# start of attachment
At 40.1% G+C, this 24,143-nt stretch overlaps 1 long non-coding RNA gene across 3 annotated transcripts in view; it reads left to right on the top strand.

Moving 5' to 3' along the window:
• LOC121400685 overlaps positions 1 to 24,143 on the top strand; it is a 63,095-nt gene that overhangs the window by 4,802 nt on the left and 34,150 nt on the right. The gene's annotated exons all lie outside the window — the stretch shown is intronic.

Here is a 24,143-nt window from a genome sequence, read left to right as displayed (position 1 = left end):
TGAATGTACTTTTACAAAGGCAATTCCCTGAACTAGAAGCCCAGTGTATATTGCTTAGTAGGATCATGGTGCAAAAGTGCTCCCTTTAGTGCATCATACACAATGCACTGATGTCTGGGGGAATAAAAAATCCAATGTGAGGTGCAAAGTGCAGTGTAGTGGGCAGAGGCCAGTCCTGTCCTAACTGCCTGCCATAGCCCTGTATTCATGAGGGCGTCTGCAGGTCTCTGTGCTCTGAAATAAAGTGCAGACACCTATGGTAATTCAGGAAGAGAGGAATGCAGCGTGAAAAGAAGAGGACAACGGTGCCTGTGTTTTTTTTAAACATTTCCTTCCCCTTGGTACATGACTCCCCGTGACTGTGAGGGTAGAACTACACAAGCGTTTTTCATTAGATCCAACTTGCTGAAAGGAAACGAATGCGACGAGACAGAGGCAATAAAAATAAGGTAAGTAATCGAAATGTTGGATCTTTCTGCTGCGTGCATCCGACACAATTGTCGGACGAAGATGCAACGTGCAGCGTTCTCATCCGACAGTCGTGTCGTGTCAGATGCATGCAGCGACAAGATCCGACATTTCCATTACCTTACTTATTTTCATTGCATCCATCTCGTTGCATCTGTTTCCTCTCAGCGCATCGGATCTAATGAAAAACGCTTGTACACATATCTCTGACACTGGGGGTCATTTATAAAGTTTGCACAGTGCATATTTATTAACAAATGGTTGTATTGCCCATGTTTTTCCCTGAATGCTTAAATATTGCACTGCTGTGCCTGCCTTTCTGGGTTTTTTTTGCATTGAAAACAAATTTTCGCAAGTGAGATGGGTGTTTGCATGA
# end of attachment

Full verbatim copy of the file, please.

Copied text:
At 40.1% G+C, this 24,143-nt stretch overlaps 1 long non-coding RNA gene across 3 annotated transcripts in view; it reads left to right on the top strand.

Moving 5' to 3' along the window:
• LOC121400685 overlaps positions 1 to 24,143 on the top strand; it is a 63,095-nt gene that overhangs the window by 4,802 nt on the left and 34,150 nt on the right. The gene's annotated exons all lie outside the window — the stretch shown is intronic.

Here is a 24,143-nt window from a genome sequence, read left to right as displayed (position 1 = left end):
TGAATGTACTTTTACAAAGGCAATTCCCTGAACTAGAAGCCCAGTGTATATTGCTTAGTAGGATCATGGTGCAAAAGTGCTCCCTTTAGTGCATCATACACAATGCACTGATGTCTGGGGGAATAAAAAATCCAATGTGAGGTGCAAAGTGCAGTGTAGTGGGCAGAGGCCAGTCCTGTCCTAACTGCCTGCCATAGCCCTGTATTCATGAGGGCGTCTGCAGGTCTCTGTGCTCTGAAATAAAGTGCAGACACCTATGGTAATTCAGGAAGAGAGGAATGCAGCGTGAAAAGAAGAGGACAACGGTGCCTGTGTTTTTTTTAAACATTTCCTTCCCCTTGGTACATGACTCCCCGTGACTGTGAGGGTAGAACTACACAAGCGTTTTTCATTAGATCCAACTTGCTGAAAGGAAACGAATGCGACGAGACAGAGGCAATAAAAATAAGGTAAGTAATCGAAATGTTGGATCTTTCTGCTGCGTGCATCCGACACAATTGTCGGACGAAGATGCAACGTGCAGCGTTCTCATCCGACAGTCGTGTCGTGTCAGATGCATGCAGCGACAAGATCCGACATTTCCATTACCTTACTTATTTTCATTGCATCCATCTCGTTGCATCTGTTTCCTCTCAGCGCATCGGATCTAATGAAAAACGCTTGTACACATATCTCTGACACTGGGGGTCATTTATAAAGTTTGCACAGTGCATATTTATTAACAAATGGTTGTATTGCCCATGTTTTTCCCTGAATGCTTAAATATTGCACTGCTGTGCCTGCCTTTCTGGGTTTTTTTTGCATTGAAAACAAATTTTCGCAAGTGAGATGGGTGTTTGCATGA